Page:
Goodness is not a weakness. Is it?

Chapter 2 – The Green Flame

I had a dream last night while I was sleeping inside the house I made in the middle of the field. I was flying by a million stars. I was awestruck and glanced at all the passing stars, each more beautiful than the other. I flew across the Orion’s belt and came upon Betelgeuse. There I hovered in front of its magnificence. I tried to shield my eyes with my hand in hopes of getting a glimpse of the star’s beauty. Its light was so bright, it pierced my iris and penetrated my soul. There, I froze for what seemed to be forever, trying to steal a glimpse but never succeeding. The strangest thing happened though, as an eternity was spent in the effort. The star slowly faded. Its light diminished as if it was ready for me to gaze upon it. I looked straight at it and what I saw was severely disturbing.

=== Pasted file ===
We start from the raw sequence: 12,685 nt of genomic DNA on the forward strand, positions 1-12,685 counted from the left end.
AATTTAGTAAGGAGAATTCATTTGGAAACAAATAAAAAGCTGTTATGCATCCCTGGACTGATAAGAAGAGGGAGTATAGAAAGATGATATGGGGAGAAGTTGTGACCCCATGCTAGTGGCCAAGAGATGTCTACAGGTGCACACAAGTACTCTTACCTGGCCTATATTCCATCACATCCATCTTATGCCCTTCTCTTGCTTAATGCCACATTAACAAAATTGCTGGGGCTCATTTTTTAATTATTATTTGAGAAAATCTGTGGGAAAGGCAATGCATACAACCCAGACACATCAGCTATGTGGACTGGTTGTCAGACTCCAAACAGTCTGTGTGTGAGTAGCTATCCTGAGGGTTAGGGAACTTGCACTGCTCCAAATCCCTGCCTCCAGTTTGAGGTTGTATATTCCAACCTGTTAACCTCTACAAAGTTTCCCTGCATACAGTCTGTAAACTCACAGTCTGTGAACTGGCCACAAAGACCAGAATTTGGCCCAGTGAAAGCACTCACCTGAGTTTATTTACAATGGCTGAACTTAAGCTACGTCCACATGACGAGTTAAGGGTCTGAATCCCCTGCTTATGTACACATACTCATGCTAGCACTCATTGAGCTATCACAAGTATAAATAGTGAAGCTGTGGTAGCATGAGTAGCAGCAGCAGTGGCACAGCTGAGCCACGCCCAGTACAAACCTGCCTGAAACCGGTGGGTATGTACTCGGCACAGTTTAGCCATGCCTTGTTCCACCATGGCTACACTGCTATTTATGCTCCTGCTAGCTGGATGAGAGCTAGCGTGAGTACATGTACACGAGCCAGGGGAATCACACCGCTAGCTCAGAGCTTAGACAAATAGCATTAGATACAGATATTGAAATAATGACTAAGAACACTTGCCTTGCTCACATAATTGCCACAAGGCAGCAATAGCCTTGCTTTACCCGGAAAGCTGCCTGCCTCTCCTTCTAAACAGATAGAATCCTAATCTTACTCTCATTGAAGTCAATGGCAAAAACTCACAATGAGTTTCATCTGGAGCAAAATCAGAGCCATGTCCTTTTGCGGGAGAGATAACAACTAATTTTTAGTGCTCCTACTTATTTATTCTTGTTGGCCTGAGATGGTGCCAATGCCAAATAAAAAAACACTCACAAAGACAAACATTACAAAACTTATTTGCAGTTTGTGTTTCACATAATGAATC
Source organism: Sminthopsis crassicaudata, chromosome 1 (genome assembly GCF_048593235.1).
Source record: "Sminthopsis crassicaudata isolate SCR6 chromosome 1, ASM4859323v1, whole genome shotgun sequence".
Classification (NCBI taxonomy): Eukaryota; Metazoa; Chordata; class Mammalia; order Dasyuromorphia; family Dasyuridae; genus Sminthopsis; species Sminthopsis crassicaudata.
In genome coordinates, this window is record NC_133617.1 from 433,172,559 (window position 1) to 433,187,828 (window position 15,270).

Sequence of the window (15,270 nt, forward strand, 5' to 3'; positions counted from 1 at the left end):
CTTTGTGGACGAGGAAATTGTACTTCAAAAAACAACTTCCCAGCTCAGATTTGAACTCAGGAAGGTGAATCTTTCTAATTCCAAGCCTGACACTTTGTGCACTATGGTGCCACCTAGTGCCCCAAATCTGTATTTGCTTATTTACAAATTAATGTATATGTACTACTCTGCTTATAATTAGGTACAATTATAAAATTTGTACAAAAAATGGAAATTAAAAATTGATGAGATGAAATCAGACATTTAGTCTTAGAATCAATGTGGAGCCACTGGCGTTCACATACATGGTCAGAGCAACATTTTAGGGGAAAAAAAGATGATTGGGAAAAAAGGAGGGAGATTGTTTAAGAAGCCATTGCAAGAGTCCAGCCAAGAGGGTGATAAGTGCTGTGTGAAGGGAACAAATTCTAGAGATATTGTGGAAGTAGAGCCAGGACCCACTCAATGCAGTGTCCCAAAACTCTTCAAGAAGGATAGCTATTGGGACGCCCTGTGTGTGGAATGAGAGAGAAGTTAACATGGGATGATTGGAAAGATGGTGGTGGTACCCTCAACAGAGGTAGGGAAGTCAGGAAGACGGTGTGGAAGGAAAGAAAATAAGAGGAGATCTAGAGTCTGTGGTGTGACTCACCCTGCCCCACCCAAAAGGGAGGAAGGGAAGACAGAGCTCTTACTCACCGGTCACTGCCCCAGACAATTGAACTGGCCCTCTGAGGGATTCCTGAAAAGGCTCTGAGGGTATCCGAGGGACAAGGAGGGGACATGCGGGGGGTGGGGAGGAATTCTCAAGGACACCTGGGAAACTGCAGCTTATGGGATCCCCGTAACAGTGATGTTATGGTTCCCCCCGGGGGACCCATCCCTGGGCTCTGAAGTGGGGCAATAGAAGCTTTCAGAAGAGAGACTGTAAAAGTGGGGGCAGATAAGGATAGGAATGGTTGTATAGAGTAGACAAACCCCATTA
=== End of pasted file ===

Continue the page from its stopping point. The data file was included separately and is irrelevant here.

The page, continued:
Countless spirits were leeching off its light. Syphoning it away into their bottomless bellies. These were not the good spirits, but the wretched ones. They all had collars around their necks and they were being held there against their will by leashes which were held by deceitful men and women. Who were they? Why were they devouring the starlight? I ran towards them, hoping to be able to save the star but no amount of force could eliminate the imposters. Soon I had no more strength in me, and while floating away quietly, I closed my eyes and wished kindness and healing upon the spirits and their masters. There was a long silence. A blast of radiant light covered my floating body again. The spirits had broken free from their leashes and the men and women were no longer there. A tiny drop of tear escaped my eyes and floated away into the emptiness.